In fact, shredding unwanted paper documents and photos that contain personal data is a safe practice that is widely adopted.  No matter confidential waste is processed in any of the two methods as mentioned, normally staff other than those working for the Hospital and could have access to such waste are those who work for the CSR and the approved contractor that provides cleaning services.  Both of them directly convey the confidential waste from the Hospital to the Incineration Plant, and in the normal hauling procedures no additional risks, caused by unnecessary contact of information or operations, are created.  Moreover, the Health Bureau also formulated three sets of handling guidelines for the three parties that involve in handling the waste, namely different departments of the Hospital, the Hospitality Division and the contractor that provides the cleaning services.  Aside from these guidelines, for the contractor the Health Bureau also included its handling requirements in the terms and conditions of the outsourcing contract and rules of the contractor acceptance agreement.  According to these requirements, the contractor employees are bound by professional secrecy, and should not open any sealed sacks containing confidential waste or use the contents inside for other purposes and the waste handling shall be monitored by Hospitality Division. 
  The above showed that the said measures fulfilled the requirements for personal data protection and surveillance that a data controller should impose on its data controller, being in compliance with Article 15 of the PDPA.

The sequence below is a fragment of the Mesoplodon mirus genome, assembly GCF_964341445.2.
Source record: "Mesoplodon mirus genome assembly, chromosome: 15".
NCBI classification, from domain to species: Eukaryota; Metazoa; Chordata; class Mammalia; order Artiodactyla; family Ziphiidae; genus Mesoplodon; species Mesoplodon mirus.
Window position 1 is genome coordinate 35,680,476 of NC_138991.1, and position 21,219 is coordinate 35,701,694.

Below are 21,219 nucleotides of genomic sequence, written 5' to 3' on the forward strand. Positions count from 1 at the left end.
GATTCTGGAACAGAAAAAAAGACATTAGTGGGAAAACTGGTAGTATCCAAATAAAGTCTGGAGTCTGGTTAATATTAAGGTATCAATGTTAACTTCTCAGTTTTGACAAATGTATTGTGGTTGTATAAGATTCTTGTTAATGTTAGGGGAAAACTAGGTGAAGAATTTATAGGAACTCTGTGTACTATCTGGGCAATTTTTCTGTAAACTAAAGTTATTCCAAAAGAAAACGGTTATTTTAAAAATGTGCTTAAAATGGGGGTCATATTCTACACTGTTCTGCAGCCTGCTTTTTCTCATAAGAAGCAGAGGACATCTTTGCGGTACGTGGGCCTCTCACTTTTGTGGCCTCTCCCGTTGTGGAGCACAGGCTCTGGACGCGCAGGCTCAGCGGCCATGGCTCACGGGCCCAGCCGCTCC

If the staff of the Health Bureau had strictly followed the two types of processing procedures as mentioned to process the confidential waste that contained the paper documents and photos, the incident happened on October 12th 2015 would have been avoided, and no confidential waste would have dropped out from the waste truck and no intact documentation would have been scattered on the street.  Due to the fact that the waste treatment procedures and measures adopted by the Health Bureau were in line with the security measures required by Article 15 and 16 of the PDPA, the Health Bureau should not be liable to the confidential waste spillage.  After the incident, the Health Bureau also improved its practices by asking each department to shred its own discarded documentation and photos, and established this as the only way to handle confidential waste.  The shredded material should be packed with designated green sacks and sealed properly.  These sacks will be weighted before they are discarded. 
  The mentioned measures ensured that no intact documents or photos will be leaked and also reduced the number of employees involved and streamlined the procedures of the waste handling (with which the Hospitality Division and cleaning service contractor will no longer handle un-shredded confidential waste for other departments).  As such the chances of data leaks are reduced and risks are lowered, in addition that a constant monitoring mechanism is therefore established to supervise the disposal of confidential waste and the statistics derived can also help detect irregularities and misconduct by any staff.

Result:

    The issues of the current case mainly involved the security of personal data processing. Considering the sets of Guidelines that were already in place before the incident happened on October 12th 2015, along with the set of procedures formulated for the handling of discarded documentation and photos that contain personal data, the Health Bureau should not be liable for the current case as its security measures were in compliance of Article 15 and 16 of the PDPA. 
  Despite the fact that the incident was not caused by procedural problems, but the Health Bureau should learn from it and strengthen its monitoring procedures, to prevent any undiscovered misconduct caused by procedural non-compliance.  Considering that the Health Bureau has already improved its handling methods accordingly and established a constant mechanism to monitor staff’s compliance of procedures to prevent any similar incidents, the current case was therefore closed.

Reference:
Please refer to Article 15 and 16 of the Personal Data Protection Act.